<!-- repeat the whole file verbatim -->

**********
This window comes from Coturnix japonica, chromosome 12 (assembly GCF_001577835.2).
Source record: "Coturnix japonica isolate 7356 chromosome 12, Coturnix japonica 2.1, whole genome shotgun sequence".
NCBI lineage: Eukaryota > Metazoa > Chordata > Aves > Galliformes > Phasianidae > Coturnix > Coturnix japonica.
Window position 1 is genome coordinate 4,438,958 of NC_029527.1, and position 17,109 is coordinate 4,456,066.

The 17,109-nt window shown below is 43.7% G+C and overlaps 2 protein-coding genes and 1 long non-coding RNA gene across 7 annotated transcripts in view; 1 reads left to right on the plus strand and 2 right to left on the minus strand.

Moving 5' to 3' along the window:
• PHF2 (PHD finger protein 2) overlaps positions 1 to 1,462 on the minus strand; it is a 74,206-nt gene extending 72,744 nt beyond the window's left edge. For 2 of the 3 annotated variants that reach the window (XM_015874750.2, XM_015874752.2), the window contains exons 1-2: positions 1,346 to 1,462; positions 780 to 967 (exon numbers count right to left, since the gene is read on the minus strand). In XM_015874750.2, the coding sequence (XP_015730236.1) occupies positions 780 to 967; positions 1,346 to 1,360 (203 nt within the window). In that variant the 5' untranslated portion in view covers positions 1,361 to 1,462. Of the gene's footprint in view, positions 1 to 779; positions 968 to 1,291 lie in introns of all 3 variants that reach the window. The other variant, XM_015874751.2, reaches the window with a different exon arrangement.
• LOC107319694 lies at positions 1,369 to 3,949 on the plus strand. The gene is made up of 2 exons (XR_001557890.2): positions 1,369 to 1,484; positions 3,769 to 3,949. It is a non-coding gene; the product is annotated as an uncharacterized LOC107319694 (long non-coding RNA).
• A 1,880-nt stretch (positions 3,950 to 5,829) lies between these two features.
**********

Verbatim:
This window comes from Coturnix japonica, chromosome 12 (assembly GCF_001577835.2).
Source record: "Coturnix japonica isolate 7356 chromosome 12, Coturnix japonica 2.1, whole genome shotgun sequence".
NCBI lineage: Eukaryota > Metazoa > Chordata > Aves > Galliformes > Phasianidae > Coturnix > Coturnix japonica.
Window position 1 is genome coordinate 4,438,958 of NC_029527.1, and position 17,109 is coordinate 4,456,066.

The 17,109-nt window shown below is 43.7% G+C and overlaps 2 protein-coding genes and 1 long non-coding RNA gene across 7 annotated transcripts in view; 1 reads left to right on the plus strand and 2 right to left on the minus strand.

Moving 5' to 3' along the window:
• PHF2 (PHD finger protein 2) overlaps positions 1 to 1,462 on the minus strand; it is a 74,206-nt gene extending 72,744 nt beyond the window's left edge. For 2 of the 3 annotated variants that reach the window (XM_015874750.2, XM_015874752.2), the window contains exons 1-2: positions 1,346 to 1,462; positions 780 to 967 (exon numbers count right to left, since the gene is read on the minus strand). In XM_015874750.2, the coding sequence (XP_015730236.1) occupies positions 780 to 967; positions 1,346 to 1,360 (203 nt within the window). In that variant the 5' untranslated portion in view covers positions 1,361 to 1,462. Of the gene's footprint in view, positions 1 to 779; positions 968 to 1,291 lie in introns of all 3 variants that reach the window. The other variant, XM_015874751.2, reaches the window with a different exon arrangement.
• LOC107319694 lies at positions 1,369 to 3,949 on the plus strand. The gene is made up of 2 exons (XR_001557890.2): positions 1,369 to 1,484; positions 3,769 to 3,949. It is a non-coding gene; the product is annotated as an uncharacterized LOC107319694 (long non-coding RNA).
• A 1,880-nt stretch (positions 3,950 to 5,829) lies between these two features.